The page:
Categorized | Domaining Tips

You Can Even Lose Money With Free Domains

Posted on 15 June 2016 by Andrei

Today, it’s easier than ever before to buy domains on the cheap… the only problem is that the “quantity over quality” strategy doesn’t exactly work very well… at least not usually.

The title I’ve chosen may seem weird but it’s quite accurate.

Some of you might remember that Dot Berlin offered free domains at one point. I registered 100 of them as an experiment.

Here’s a copy/paste of the post in which I shared my conclusions:

“As some of you remember, I tried a little experiment back when Dot Berlin offered 100 free domains. I did a bit of research, found out what the most widely used letters in Germany are and hand registered 100 LLL Dot Berlin domains. Next, I pointed them to a very simple “domain for sale” page with a message in English and one in German (my German is a bit rusty but decent nonetheless) and waited until renewal time came along. On each “domain for sale” page, I displayed a very low Buy It Now price: 295 EUR.

Here we are, one year later and it’s time for some conclusions.

The result: I’ll be dropping all of them 🙂

To be fair, I did receive one offer, 100 EUR for TTD.Berlin if I recall correctly.

Tried negotiating with the person in question but to no avail.

This tends to re-confirm what I’ve been saying about new gTLDs all along: yes, there may very well be a “pulse” (I did indeed receive one offer, which is better than nothing) but if you don’t own the best of the best domains, selling to end users will be an uphill battle to say the least.

Perhaps with LL Dot Berlin domains (two letters) instead of LLLs, the results would have been different. The bottom line is that if you aren’t able to secure the very best new gTLD domains, selling to end users or other domainers is easier said than done. In light of the fact that the best new gTLDs either come with premium prices or are reserved, the value proposition for domainers is just not there.”

But… what does this have to do with losing money?

Well, think about it for a moment.

How did I lose money?

The registrations didn’t cost me anything, so I didn’t lose money on registration fees.

However, let’s not forget about the most important element in this equation: my time.

How much time did I invest?

Well, I did a little bit of research, didn’t just randomly reg 100 names. I chose 100 LLLs based on letter popularity in Germany, I then pointed them to “domain for sale” landing pages and all in all, I’d say I invested two hours of my time.

So it all depends on the amount I think an hour of my time is worth.

If someone asks me how much I charge for consulting services, I reply with $95 per hour. So there we have it, this is how much an hour of my time is worth.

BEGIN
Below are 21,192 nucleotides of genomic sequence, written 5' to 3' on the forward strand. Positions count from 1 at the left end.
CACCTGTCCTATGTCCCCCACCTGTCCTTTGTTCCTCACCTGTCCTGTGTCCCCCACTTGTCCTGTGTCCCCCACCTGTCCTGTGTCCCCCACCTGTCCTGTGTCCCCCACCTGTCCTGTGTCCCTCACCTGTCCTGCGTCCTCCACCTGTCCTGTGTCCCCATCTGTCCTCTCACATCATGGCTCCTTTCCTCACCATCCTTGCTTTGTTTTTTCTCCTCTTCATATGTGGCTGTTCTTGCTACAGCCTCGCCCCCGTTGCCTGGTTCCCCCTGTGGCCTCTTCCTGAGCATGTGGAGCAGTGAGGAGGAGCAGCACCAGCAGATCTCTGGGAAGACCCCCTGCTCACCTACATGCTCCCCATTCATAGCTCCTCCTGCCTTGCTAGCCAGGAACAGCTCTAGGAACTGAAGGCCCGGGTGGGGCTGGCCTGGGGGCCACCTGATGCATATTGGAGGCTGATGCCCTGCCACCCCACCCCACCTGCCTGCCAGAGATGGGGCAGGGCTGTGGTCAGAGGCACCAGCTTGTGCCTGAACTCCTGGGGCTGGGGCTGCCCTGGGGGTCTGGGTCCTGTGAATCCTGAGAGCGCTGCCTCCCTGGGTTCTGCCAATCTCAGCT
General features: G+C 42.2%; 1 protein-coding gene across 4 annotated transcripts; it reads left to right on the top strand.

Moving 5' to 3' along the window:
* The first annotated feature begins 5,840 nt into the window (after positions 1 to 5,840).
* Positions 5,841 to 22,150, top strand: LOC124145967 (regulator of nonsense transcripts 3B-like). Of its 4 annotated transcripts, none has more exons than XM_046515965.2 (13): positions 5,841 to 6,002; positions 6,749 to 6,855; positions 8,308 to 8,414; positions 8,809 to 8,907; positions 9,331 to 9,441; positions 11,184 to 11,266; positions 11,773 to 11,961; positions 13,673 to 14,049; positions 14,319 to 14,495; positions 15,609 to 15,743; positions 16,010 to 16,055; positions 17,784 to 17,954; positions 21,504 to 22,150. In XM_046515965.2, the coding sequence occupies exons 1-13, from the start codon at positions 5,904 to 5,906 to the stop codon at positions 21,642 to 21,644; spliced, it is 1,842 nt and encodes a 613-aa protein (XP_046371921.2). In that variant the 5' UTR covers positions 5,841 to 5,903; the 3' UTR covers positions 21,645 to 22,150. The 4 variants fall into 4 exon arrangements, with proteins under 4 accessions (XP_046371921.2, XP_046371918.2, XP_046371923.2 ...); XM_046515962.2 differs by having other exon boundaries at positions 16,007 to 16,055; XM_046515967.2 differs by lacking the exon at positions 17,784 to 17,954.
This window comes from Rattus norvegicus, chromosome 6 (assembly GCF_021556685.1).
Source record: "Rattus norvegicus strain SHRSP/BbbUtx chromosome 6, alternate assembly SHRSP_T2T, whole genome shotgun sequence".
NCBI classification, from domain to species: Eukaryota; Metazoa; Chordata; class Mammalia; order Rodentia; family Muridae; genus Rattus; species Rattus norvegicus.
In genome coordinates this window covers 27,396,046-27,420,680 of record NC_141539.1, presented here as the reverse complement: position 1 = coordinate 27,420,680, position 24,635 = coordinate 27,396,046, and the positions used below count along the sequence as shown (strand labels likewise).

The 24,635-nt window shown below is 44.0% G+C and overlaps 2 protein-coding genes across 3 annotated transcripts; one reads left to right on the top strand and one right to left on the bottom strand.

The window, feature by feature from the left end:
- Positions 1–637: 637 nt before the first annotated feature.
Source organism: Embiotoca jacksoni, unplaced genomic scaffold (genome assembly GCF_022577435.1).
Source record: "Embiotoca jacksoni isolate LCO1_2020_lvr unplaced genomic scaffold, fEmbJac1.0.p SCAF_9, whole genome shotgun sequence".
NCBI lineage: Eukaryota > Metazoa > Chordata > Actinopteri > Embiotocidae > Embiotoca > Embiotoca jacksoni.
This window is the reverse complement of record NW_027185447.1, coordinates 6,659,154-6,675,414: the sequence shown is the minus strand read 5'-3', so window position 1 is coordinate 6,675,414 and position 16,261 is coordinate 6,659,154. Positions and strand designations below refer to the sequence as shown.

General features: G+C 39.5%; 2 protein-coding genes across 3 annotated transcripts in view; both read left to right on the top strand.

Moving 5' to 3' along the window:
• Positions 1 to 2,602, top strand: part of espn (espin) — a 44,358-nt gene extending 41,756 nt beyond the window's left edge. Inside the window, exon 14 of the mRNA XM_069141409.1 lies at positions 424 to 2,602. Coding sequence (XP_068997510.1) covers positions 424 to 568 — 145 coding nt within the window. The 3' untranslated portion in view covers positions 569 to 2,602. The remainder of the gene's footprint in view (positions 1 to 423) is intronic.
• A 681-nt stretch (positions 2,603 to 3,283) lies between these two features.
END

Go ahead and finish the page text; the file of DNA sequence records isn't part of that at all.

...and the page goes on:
Multiply it by two and we have $190, that’s how much money I lost.

As mentioned in the conclusions, I did have one 100 EUR offer but even if that offer would have turned into a 100 EUR sale, I would have still lost money because I value my time at more than 50 EUR/hour.

The conclusion should therefore be simple: never ever forget to factor in your time. Nobody’s going to give you an hour you spent regging domains back, might as well attribute a monetary value to it 🙂

4 Comments For This Post

  1. Adam Says:

    I couldn’t agree more Andrei.

    Are there opportunities with new gTLDs. Sure, but there are few. The only one I’m happy about is Blockchain(.)link because it makes sense with the extension.

    I’m not going to spend hours looking for .XYZ domains and worrying about listing them.

    Time is valuable. Even if I’m not working, I’d rather spend my time walking and playing with my dogs. Watching movies, chatting up cute girls, etc. I guess most people don’t’ care about enjoying life? 🙂

  2. Eric Lyon Says:

    I suppose it really comes down to geography. While some areas of the world have a higher economic demand for every day living, we still have to keep in mind that there are areas of the world where $1 to $5 per day (Average) allows an individual to live comfortably. Other areas of the the world require $75 to $200 per day (average) to live comfortably.

    Of course, even those numbers are based on bare minimums without compensating for any materialistic “Wants”. They do however put a little perspective on the subject though.

    Where I may not be comfortable and losing money if I’m not averaging $20 to $50 per hour, there are many investors in other countries that are comfortable and happy with $5 to $20 per day.

    I do agree, that time is worth money, we just can’t rule out that some investors are able to live comfortably in their local economy for much less ROI than others.

  3. Adam Says:

    Excellent point Eric.

  4. Aline Says:

    Time is money – that is true, but you didn’t waste your time on the experiment. You learned something valuable that you would not have learned had you not tried or experimented, then you imparted that knowledge to us here. Granted that knowledge and sharing can’t be quantified as easily as time and you can’t buy lunch with it, but it is valuable just the same.

 
 
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